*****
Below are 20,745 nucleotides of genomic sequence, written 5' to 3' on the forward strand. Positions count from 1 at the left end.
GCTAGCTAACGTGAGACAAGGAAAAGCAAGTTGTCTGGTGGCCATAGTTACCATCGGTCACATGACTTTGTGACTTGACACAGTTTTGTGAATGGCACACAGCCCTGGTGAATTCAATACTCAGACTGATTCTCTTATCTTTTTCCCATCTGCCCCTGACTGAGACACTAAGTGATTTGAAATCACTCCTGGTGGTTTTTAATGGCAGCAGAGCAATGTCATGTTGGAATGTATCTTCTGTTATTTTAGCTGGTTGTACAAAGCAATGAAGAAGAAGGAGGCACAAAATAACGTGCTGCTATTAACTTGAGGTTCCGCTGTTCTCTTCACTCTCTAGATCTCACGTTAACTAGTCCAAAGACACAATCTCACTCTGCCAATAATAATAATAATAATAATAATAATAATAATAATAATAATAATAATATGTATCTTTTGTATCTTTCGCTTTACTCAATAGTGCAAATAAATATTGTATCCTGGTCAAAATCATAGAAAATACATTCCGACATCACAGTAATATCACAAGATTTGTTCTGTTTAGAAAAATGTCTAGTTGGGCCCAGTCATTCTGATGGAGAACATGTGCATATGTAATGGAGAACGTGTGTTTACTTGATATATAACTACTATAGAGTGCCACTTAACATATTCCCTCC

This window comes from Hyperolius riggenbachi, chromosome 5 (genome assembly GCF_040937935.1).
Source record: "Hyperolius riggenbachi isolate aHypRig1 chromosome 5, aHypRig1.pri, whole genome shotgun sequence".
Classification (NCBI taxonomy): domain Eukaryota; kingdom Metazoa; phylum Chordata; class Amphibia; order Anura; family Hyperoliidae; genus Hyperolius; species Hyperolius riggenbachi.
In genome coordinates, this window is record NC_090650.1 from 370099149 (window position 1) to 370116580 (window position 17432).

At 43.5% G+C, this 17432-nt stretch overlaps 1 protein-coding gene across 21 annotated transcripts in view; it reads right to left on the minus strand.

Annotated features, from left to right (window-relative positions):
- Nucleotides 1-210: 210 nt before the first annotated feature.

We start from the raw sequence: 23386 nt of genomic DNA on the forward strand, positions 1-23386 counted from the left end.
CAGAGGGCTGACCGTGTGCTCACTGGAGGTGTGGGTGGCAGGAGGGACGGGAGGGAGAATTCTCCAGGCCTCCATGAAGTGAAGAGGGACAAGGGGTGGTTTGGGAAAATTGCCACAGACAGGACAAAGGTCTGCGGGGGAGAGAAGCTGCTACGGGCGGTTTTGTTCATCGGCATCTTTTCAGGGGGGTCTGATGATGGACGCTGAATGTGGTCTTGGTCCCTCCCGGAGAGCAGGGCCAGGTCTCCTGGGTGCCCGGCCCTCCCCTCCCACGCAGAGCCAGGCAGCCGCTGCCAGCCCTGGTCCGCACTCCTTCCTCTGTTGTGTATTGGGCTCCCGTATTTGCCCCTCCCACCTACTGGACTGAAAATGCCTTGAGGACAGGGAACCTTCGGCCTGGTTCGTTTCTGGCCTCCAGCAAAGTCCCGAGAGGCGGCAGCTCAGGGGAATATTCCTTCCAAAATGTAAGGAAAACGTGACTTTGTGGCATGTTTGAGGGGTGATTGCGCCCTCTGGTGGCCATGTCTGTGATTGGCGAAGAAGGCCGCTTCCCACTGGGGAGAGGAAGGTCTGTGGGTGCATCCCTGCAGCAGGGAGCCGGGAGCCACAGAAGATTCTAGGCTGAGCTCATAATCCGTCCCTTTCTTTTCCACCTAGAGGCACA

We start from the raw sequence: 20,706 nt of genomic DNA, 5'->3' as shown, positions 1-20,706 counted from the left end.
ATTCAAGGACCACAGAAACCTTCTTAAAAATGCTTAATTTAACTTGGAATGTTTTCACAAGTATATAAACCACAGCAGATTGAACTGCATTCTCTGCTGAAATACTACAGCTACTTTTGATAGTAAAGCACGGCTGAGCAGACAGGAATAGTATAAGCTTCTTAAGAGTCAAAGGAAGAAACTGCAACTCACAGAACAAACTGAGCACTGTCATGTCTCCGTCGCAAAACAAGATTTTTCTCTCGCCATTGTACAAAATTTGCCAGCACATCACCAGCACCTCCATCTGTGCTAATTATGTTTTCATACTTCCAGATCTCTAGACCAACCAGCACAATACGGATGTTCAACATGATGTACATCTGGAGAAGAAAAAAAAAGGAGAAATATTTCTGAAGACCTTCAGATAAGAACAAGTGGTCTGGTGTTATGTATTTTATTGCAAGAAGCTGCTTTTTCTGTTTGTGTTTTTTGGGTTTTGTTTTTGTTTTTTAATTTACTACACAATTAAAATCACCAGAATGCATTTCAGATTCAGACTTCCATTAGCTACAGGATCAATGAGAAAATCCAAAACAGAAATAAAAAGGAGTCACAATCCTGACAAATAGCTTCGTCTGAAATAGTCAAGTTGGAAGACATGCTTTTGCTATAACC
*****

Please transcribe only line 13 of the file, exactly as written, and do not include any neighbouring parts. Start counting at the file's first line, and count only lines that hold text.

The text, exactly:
ATTCAAGGACCACAGAAACCTTCTTAAAAATGCTTAATTTAACTTGGAATGTTTTCACAAGTATATAAACCACAGCAGATTGAACTGCATTCTCTGCTGAAATACTACAGCTACTTTTGATAGTAAAGCACGGCTGAGCAGACAGGAATAGTATAAGCTTCTTAAGAGTCAAAGGAAGAAACTGCAACTCACAGAACAAACTGAGCACTGTCATGTCTCCGTCGCAAAACAAGATTTTTCTCTCGCCATTGTACAAAATTTGCCAGCACATCACCAGCACCTCCATCTGTGCTAATTATGTTTTCATACTTCCAGATCTCTAGACCAACCAGCACAATACGGATGTTCAACATGATGTACATCTGGAGAAGAAAAAAAAAGGAGAAATATTTCTGAAGACCTTCAGATAAGAACAAGTGGTCTGGTGTTATGTATTTTATTGCAAGAAGCTGCTTTTTCTGTTTGTGTTTTTTGGGTTTTGTTTTTGTTTTTTAATTTACTACACAATTAAAATCACCAGAATGCATTTCAGATTCAGACTTCCATTAGCTACAGGATCAATGAGAAAATCCAAAACAGAAATAAAAAGGAGTCACAATCCTGACAAATAGCTTCGTCTGAAATAGTCAAGTTGGAAGACATGCTTTTGCTATAACC